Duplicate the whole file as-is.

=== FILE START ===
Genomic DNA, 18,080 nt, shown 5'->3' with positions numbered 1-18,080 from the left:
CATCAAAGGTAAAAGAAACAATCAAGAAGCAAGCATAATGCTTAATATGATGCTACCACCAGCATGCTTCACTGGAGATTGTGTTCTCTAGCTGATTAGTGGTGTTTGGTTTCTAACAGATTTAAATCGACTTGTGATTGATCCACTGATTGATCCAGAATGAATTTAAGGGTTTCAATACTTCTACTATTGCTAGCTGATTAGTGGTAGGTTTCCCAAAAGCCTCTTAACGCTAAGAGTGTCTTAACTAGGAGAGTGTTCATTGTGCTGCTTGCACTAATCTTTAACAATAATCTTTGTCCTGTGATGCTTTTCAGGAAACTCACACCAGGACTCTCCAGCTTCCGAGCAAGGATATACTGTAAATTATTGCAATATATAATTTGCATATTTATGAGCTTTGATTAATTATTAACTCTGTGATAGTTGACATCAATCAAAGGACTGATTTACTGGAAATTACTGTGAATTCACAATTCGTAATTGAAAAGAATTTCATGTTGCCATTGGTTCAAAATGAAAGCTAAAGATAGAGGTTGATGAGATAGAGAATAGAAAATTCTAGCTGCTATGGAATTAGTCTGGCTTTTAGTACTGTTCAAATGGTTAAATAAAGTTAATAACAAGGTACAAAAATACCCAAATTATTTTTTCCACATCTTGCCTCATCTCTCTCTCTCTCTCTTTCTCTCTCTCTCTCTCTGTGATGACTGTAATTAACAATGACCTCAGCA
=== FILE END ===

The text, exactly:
Genomic DNA, 18,080 nt, shown 5'->3' with positions numbered 1-18,080 from the left:
CATCAAAGGTAAAAGAAACAATCAAGAAGCAAGCATAATGCTTAATATGATGCTACCACCAGCATGCTTCACTGGAGATTGTGTTCTCTAGCTGATTAGTGGTGTTTGGTTTCTAACAGATTTAAATCGACTTGTGATTGATCCACTGATTGATCCAGAATGAATTTAAGGGTTTCAATACTTCTACTATTGCTAGCTGATTAGTGGTAGGTTTCCCAAAAGCCTCTTAACGCTAAGAGTGTCTTAACTAGGAGAGTGTTCATTGTGCTGCTTGCACTAATCTTTAACAATAATCTTTGTCCTGTGATGCTTTTCAGGAAACTCACACCAGGACTCTCCAGCTTCCGAGCAAGGATATACTGTAAATTATTGCAATATATAATTTGCATATTTATGAGCTTTGATTAATTATTAACTCTGTGATAGTTGACATCAATCAAAGGACTGATTTACTGGAAATTACTGTGAATTCACAATTCGTAATTGAAAAGAATTTCATGTTGCCATTGGTTCAAAATGAAAGCTAAAGATAGAGGTTGATGAGATAGAGAATAGAAAATTCTAGCTGCTATGGAATTAGTCTGGCTTTTAGTACTGTTCAAATGGTTAAATAAAGTTAATAACAAGGTACAAAAATACCCAAATTATTTTTTCCACATCTTGCCTCATCTCTCTCTCTCTCTCTTTCTCTCTCTCTCTCTCTGTGATGACTGTAATTAACAATGACCTCAGCA